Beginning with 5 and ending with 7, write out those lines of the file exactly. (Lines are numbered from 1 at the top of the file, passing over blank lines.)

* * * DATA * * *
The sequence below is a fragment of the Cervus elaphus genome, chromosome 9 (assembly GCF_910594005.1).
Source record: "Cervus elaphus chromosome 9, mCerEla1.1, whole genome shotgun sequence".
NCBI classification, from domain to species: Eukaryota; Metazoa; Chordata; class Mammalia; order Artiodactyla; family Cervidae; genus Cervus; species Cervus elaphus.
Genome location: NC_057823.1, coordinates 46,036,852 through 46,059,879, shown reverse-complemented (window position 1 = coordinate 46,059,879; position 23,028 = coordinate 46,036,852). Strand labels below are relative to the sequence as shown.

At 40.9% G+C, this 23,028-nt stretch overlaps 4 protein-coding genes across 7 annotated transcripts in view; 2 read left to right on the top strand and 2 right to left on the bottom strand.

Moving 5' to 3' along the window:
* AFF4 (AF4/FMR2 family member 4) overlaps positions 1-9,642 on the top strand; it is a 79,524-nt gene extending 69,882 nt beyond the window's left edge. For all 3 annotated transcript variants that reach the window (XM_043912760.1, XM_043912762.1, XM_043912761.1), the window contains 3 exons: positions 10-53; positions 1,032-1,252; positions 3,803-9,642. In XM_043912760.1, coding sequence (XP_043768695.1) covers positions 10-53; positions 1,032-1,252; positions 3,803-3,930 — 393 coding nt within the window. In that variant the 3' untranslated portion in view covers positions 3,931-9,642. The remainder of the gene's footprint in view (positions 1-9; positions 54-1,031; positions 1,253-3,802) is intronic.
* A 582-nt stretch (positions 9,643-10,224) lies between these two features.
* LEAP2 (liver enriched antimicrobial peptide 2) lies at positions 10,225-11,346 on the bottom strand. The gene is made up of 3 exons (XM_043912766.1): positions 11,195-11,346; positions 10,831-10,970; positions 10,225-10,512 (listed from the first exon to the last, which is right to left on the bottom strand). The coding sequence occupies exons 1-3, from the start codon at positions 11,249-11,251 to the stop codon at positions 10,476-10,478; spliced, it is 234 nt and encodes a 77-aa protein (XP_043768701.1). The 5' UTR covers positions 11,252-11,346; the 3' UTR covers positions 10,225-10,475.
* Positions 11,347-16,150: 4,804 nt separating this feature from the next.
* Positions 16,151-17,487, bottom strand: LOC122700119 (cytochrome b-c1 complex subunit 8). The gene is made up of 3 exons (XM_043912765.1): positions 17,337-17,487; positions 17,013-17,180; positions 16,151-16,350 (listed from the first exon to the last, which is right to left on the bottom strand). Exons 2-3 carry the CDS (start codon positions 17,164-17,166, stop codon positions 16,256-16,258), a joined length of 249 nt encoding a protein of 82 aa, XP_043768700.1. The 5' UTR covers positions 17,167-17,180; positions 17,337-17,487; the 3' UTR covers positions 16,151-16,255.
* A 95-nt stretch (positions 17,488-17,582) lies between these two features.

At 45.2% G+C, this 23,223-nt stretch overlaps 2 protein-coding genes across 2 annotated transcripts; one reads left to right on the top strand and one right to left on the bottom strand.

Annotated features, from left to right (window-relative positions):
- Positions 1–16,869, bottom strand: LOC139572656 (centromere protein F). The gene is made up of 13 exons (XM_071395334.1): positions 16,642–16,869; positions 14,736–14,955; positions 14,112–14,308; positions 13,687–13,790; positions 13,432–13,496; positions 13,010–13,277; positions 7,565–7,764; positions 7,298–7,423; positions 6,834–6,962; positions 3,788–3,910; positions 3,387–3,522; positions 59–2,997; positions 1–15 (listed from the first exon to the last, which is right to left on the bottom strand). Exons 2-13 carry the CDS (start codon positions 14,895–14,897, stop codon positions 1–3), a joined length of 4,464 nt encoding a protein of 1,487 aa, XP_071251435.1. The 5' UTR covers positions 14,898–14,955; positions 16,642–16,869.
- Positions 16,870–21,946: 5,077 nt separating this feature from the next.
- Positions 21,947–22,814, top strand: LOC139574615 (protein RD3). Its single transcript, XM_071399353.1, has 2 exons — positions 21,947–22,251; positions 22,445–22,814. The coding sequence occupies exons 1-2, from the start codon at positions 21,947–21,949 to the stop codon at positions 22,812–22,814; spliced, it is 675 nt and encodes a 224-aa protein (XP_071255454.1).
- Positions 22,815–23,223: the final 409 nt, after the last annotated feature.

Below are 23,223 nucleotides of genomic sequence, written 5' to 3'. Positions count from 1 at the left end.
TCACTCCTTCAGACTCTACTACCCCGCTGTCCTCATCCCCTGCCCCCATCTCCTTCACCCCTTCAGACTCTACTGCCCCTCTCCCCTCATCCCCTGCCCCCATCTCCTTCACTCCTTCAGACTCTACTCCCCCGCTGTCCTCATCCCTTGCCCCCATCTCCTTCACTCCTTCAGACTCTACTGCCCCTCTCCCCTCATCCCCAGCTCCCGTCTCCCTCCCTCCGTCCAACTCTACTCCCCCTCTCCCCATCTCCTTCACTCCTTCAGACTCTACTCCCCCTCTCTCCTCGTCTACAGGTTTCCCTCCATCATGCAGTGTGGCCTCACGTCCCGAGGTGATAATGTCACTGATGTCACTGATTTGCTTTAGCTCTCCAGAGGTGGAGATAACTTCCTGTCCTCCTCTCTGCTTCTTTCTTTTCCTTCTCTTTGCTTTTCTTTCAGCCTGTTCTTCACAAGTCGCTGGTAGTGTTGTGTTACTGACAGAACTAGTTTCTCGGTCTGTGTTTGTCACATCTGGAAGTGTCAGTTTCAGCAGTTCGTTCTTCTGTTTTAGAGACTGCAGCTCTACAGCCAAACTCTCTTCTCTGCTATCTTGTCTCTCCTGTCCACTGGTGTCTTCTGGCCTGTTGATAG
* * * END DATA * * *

At 40.9% G+C, this 23,028-nt stretch overlaps 4 protein-coding genes across 7 annotated transcripts in view; 2 read left to right on the top strand and 2 right to left on the bottom strand.

Moving 5' to 3' along the window:
* AFF4 (AF4/FMR2 family member 4) overlaps positions 1-9,642 on the top strand; it is a 79,524-nt gene extending 69,882 nt beyond the window's left edge. For all 3 annotated transcript variants that reach the window (XM_043912760.1, XM_043912762.1, XM_043912761.1), the window contains 3 exons: positions 10-53; positions 1,032-1,252; positions 3,803-9,642. In XM_043912760.1, coding sequence (XP_043768695.1) covers positions 10-53; positions 1,032-1,252; positions 3,803-3,930 — 393 coding nt within the window. In that variant the 3' untranslated portion in view covers positions 3,931-9,642. The remainder of the gene's footprint in view (positions 1-9; positions 54-1,031; positions 1,253-3,802) is intronic.